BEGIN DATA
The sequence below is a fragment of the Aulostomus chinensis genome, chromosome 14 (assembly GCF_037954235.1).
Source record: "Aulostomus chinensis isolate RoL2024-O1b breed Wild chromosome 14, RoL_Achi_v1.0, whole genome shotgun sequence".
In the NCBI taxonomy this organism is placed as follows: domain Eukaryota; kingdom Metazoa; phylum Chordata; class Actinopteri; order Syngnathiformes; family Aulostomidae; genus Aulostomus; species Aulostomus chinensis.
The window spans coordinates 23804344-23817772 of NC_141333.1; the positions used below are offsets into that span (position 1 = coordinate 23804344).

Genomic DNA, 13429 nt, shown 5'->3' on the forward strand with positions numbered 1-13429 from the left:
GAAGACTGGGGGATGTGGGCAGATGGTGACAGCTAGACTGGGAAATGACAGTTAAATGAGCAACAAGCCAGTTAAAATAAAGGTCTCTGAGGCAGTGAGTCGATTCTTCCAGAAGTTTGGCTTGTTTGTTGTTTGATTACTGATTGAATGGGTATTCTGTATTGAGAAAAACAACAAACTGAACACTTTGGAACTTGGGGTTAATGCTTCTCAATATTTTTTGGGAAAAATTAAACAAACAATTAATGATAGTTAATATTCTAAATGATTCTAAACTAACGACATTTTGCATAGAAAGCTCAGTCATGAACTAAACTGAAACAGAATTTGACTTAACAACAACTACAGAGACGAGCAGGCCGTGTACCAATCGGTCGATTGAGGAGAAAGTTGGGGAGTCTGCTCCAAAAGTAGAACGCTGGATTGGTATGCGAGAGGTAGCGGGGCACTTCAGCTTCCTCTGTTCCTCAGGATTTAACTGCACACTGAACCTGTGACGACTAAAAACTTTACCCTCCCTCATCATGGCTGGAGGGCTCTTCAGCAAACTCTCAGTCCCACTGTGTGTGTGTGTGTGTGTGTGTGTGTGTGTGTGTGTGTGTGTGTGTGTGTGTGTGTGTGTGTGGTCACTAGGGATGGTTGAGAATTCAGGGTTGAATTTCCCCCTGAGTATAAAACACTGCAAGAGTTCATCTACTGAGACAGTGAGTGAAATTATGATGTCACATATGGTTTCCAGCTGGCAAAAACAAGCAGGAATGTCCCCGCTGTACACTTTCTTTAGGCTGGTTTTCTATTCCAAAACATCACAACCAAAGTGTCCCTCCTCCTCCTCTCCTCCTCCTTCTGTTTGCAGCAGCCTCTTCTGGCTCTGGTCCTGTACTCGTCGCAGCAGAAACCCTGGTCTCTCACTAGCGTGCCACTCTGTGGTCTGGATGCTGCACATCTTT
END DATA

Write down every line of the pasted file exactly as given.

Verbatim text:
The sequence below is a fragment of the Aulostomus chinensis genome, chromosome 14 (assembly GCF_037954235.1).
Source record: "Aulostomus chinensis isolate RoL2024-O1b breed Wild chromosome 14, RoL_Achi_v1.0, whole genome shotgun sequence".
In the NCBI taxonomy this organism is placed as follows: domain Eukaryota; kingdom Metazoa; phylum Chordata; class Actinopteri; order Syngnathiformes; family Aulostomidae; genus Aulostomus; species Aulostomus chinensis.
The window spans coordinates 23804344-23817772 of NC_141333.1; the positions used below are offsets into that span (position 1 = coordinate 23804344).

Genomic DNA, 13429 nt, shown 5'->3' on the forward strand with positions numbered 1-13429 from the left:
GAAGACTGGGGGATGTGGGCAGATGGTGACAGCTAGACTGGGAAATGACAGTTAAATGAGCAACAAGCCAGTTAAAATAAAGGTCTCTGAGGCAGTGAGTCGATTCTTCCAGAAGTTTGGCTTGTTTGTTGTTTGATTACTGATTGAATGGGTATTCTGTATTGAGAAAAACAACAAACTGAACACTTTGGAACTTGGGGTTAATGCTTCTCAATATTTTTTGGGAAAAATTAAACAAACAATTAATGATAGTTAATATTCTAAATGATTCTAAACTAACGACATTTTGCATAGAAAGCTCAGTCATGAACTAAACTGAAACAGAATTTGACTTAACAACAACTACAGAGACGAGCAGGCCGTGTACCAATCGGTCGATTGAGGAGAAAGTTGGGGAGTCTGCTCCAAAAGTAGAACGCTGGATTGGTATGCGAGAGGTAGCGGGGCACTTCAGCTTCCTCTGTTCCTCAGGATTTAACTGCACACTGAACCTGTGACGACTAAAAACTTTACCCTCCCTCATCATGGCTGGAGGGCTCTTCAGCAAACTCTCAGTCCCACTGTGTGTGTGTGTGTGTGTGTGTGTGTGTGTGTGTGTGTGTGTGTGTGTGTGTGTGTGTGTGTGGTCACTAGGGATGGTTGAGAATTCAGGGTTGAATTTCCCCCTGAGTATAAAACACTGCAAGAGTTCATCTACTGAGACAGTGAGTGAAATTATGATGTCACATATGGTTTCCAGCTGGCAAAAACAAGCAGGAATGTCCCCGCTGTACACTTTCTTTAGGCTGGTTTTCTATTCCAAAACATCACAACCAAAGTGTCCCTCCTCCTCCTCTCCTCCTCCTTCTGTTTGCAGCAGCCTCTTCTGGCTCTGGTCCTGTACTCGTCGCAGCAGAAACCCTGGTCTCTCACTAGCGTGCCACTCTGTGGTCTGGATGCTGCACATCTTT